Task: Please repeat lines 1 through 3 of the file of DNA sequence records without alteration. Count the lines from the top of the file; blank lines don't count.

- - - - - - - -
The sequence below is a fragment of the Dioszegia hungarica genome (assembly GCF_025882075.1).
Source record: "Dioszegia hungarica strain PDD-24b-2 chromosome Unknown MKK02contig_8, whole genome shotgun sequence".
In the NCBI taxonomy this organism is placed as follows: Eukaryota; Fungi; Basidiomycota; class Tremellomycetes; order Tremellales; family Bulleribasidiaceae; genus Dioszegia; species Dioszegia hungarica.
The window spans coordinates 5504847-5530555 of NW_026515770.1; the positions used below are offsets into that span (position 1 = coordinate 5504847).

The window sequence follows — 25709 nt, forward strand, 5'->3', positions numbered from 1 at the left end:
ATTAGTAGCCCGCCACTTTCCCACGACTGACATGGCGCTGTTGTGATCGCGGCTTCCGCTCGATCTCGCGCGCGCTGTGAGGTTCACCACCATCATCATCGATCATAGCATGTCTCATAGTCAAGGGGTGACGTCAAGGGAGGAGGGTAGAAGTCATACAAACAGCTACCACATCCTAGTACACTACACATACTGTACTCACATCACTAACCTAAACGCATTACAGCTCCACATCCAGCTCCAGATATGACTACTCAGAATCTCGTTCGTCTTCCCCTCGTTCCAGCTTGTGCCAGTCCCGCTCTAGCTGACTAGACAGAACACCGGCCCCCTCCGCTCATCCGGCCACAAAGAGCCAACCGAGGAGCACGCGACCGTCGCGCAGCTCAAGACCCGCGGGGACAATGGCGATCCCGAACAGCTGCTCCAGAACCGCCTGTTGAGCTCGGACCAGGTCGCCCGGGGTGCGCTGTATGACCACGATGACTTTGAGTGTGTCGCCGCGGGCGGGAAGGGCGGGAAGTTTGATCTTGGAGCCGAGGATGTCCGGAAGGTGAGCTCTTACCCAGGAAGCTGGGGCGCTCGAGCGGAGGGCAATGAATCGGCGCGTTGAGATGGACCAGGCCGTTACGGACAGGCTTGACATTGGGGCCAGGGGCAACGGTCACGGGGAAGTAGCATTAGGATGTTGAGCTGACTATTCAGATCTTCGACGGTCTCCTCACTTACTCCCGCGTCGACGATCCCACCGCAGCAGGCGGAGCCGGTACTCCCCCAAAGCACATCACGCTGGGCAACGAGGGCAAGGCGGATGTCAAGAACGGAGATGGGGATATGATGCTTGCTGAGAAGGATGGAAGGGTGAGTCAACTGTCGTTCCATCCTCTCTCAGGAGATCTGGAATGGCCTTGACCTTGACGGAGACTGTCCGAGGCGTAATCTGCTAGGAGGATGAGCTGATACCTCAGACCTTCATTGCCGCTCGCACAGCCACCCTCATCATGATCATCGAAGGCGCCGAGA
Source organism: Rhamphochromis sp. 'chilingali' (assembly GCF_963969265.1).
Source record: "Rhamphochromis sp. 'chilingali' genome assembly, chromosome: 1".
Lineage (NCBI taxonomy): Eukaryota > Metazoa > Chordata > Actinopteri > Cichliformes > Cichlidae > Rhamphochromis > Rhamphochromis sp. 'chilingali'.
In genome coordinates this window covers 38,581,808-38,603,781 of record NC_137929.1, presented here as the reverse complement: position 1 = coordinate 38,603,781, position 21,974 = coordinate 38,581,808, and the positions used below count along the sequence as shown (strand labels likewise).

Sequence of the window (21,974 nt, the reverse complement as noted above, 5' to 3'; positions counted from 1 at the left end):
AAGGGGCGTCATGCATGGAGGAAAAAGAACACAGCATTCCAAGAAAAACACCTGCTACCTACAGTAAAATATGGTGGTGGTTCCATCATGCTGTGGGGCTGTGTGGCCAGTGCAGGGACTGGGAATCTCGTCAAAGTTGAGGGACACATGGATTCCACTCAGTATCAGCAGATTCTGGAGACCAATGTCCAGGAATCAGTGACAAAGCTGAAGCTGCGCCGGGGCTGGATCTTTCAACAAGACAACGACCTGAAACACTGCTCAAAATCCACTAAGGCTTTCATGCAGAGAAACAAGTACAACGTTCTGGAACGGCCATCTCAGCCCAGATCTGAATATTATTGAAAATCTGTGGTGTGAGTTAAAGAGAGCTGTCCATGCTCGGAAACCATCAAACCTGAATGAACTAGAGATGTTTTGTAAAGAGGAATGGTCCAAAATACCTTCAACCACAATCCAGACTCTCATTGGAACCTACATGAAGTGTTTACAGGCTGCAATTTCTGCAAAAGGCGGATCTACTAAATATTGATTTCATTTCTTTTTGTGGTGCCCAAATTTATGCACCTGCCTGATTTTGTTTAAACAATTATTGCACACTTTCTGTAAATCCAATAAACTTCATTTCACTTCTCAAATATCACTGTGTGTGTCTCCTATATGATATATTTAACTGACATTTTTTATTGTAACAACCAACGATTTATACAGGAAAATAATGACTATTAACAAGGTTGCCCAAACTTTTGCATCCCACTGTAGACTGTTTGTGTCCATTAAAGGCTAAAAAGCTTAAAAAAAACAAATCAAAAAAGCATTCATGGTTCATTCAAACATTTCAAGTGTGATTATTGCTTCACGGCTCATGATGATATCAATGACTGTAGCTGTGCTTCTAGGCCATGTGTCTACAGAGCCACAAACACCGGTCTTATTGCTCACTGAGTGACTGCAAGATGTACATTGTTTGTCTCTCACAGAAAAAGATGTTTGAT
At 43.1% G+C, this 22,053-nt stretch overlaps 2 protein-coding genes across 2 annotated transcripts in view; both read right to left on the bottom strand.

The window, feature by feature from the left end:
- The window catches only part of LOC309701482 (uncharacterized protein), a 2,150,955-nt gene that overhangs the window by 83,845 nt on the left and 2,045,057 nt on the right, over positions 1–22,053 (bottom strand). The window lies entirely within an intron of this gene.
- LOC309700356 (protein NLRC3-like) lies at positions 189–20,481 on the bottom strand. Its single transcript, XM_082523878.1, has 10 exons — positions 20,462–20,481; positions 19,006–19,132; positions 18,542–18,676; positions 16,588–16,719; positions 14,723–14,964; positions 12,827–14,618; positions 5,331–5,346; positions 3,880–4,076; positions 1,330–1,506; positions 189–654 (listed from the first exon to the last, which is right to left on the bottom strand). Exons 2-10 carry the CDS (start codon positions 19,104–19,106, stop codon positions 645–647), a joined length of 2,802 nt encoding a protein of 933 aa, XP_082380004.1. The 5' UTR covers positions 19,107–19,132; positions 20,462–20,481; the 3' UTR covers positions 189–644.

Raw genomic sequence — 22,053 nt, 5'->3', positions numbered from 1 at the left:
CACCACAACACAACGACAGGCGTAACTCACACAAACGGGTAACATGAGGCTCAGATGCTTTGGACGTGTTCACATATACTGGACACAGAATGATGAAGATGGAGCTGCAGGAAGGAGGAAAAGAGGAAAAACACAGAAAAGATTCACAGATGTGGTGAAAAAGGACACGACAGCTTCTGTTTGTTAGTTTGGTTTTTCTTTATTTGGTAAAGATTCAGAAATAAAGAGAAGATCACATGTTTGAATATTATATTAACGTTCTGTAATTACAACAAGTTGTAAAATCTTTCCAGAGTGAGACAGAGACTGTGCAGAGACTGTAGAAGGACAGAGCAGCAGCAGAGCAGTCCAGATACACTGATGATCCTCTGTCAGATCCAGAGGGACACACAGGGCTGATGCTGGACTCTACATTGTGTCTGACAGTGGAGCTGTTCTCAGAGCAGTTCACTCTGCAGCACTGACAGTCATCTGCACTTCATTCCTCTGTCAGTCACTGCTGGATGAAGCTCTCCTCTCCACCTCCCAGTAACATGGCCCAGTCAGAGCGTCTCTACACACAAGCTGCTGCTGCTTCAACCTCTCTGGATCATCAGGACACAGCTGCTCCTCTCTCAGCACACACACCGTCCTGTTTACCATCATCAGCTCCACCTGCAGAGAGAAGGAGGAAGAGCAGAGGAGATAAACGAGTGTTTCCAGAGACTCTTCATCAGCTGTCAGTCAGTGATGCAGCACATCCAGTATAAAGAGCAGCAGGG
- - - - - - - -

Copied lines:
The sequence below is a fragment of the Dioszegia hungarica genome (assembly GCF_025882075.1).
Source record: "Dioszegia hungarica strain PDD-24b-2 chromosome Unknown MKK02contig_8, whole genome shotgun sequence".
In the NCBI taxonomy this organism is placed as follows: Eukaryota; Fungi; Basidiomycota; class Tremellomycetes; order Tremellales; family Bulleribasidiaceae; genus Dioszegia; species Dioszegia hungarica.